Atlas Launches (Secret) NRO Payload

On Friday, a United Launch Alliance Atlas V rocket lifted off from Space Launch Complex 41 at Cape Canaveral, carrying a pair of top-secret spy satellites for the National Reconnaissance Office (NRO).

The NRO designs, builds and operates America’s reconnaissance satellites. According to their website:

The NRO is guided by its vision of being Freedom’s Sentinel in Space: One Team, Revolutionizing Global Reconnaissance. Our Mission: The NRO develops and operates unique and innovative overhead reconnaissance systems and conducts intelligence related activities essential for U.S. National Security.

We’ve uploaded video of the launch:

And here’s a rather beautiful clip of the rocket in the Centaur stage:

One minor glitch: the satellites initially ended up in the wrong orbit:

Two top secret National Reconnaissance Office (NRO) ocean surveillance spacecraft were fired into the wrong orbit June 15 when the 200-foot-tall Atlas V rocket they were riding on stopped firing too early in space following launch from Cape Canaveral, Fla.

The top secret satellites separated safely from the malfunctioning booster, however, and have enough rocket propellant to continue their mission, an official said on background.

The U.S. Air Force, which managed the Atlas V launch, and the NRO have begun an official investigation into the launch and malfunction. The $83 million Atlas V used in the launch is a model 401 with no solid rocket boosters.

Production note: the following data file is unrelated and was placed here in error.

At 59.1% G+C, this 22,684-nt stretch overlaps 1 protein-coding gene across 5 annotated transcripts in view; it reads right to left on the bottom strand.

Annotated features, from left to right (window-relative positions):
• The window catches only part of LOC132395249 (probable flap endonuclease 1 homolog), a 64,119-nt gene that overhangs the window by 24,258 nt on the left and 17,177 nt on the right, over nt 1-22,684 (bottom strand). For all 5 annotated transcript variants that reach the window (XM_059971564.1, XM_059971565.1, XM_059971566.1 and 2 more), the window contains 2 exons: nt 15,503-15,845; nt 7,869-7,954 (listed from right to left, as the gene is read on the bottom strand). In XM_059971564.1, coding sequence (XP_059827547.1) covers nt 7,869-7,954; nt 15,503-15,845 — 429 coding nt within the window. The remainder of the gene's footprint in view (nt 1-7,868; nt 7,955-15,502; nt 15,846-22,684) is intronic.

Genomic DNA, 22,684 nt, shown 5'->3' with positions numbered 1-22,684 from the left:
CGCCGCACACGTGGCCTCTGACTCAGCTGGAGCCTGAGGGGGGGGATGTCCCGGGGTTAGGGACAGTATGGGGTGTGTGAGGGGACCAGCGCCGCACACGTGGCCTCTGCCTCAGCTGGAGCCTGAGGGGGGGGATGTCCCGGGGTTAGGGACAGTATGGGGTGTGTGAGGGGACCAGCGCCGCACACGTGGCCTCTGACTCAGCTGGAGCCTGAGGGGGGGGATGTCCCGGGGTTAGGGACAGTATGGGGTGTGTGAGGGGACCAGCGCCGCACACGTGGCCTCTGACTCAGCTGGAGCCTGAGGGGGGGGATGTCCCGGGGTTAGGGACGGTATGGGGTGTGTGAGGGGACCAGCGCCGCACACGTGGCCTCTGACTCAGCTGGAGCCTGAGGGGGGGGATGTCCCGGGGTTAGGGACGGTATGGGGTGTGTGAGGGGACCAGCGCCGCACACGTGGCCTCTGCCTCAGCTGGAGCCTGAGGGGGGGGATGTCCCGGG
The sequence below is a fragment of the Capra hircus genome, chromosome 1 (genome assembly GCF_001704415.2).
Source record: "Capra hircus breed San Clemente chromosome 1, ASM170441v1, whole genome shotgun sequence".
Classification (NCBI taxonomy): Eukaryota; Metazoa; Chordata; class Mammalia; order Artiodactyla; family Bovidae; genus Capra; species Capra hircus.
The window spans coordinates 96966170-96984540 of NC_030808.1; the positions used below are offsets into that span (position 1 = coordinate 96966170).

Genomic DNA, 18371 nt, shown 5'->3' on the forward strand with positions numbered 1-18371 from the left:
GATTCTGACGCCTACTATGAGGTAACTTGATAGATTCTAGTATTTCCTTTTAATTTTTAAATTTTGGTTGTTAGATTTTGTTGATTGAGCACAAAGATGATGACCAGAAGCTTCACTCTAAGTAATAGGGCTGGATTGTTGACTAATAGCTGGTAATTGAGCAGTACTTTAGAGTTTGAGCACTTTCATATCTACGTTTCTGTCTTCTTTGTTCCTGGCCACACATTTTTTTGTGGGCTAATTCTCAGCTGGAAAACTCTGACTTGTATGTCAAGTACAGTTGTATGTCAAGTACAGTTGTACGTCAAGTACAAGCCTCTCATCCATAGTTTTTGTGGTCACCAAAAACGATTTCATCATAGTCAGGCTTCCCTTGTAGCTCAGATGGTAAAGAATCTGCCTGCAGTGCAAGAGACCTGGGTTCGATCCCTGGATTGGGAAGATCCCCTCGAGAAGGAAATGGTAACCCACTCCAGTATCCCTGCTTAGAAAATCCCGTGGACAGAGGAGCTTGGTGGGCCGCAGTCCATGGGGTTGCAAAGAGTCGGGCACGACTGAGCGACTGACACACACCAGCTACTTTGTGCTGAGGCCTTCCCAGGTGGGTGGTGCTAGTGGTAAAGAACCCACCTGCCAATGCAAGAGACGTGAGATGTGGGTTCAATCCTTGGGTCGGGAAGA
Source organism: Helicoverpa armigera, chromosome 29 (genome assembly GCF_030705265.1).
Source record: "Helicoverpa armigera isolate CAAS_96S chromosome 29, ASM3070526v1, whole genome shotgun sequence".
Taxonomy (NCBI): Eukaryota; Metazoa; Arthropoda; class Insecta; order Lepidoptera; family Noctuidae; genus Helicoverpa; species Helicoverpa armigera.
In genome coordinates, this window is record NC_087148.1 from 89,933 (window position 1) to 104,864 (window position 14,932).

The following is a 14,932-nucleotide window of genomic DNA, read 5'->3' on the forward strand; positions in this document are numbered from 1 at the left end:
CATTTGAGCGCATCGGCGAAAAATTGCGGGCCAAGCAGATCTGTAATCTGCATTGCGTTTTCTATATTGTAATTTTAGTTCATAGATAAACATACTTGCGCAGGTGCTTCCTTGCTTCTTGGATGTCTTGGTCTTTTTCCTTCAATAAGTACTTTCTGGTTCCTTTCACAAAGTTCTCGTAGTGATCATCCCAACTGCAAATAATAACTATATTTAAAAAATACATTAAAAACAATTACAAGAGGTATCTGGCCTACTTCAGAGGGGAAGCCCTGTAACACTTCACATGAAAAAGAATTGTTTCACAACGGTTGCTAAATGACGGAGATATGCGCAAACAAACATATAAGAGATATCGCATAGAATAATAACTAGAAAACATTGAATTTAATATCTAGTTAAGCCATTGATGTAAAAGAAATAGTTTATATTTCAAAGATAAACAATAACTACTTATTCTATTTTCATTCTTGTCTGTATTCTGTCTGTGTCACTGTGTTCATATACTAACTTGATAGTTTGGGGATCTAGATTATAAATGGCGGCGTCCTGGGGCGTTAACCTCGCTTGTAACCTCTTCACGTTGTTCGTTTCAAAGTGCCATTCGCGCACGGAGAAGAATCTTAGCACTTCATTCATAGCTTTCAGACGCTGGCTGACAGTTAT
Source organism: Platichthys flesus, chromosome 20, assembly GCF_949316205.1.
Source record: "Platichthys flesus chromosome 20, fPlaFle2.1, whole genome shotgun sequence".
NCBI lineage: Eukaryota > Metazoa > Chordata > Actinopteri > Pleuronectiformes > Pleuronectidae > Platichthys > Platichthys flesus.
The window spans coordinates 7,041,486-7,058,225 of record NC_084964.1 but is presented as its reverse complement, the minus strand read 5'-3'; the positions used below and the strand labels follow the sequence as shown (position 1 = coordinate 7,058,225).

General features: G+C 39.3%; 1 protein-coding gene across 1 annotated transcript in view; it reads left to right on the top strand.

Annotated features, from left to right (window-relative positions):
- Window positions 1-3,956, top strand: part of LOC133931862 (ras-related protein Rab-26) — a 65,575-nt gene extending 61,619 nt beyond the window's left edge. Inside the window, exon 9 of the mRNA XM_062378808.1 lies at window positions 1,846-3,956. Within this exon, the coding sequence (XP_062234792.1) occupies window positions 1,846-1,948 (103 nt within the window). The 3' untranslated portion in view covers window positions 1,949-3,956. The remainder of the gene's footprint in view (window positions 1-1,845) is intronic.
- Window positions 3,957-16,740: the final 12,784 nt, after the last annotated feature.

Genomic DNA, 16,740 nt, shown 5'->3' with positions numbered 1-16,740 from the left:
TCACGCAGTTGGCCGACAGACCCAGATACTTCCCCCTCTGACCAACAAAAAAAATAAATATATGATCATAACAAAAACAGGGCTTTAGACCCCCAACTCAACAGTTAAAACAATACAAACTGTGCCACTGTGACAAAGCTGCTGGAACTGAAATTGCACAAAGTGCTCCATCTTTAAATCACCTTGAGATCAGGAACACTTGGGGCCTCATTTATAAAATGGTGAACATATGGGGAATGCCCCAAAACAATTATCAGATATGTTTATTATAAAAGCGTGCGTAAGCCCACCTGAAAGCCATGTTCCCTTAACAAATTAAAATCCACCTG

"The Atlas V people have a lot of explaining to do," the official said on background. The flight was the first NRO secret mission for the new Atlas V Evolved Expendable Launch Vehicle.

The two spacecraft are critical to tracking ships that may conceal al Qaeda terrorists. The new spacecraft will also track Iranian and Chinese sea-based military operations.

The Lockheed Martin website has a nice diagram of the Atlas V 400 series. The Atlas is used extensively to lift satellites for the U.S. Air Force and other government customers. In fact, the manifest is so full manifest of government projects that  commercial launches are increasingly going to Kazakhstan and French Guiana. 

The NRO also has a website for children; and for those of us adults with a child-like fascination with all things space, be sure to check out this article from Wired, which covers spy satellites — and the amateurs who look for them.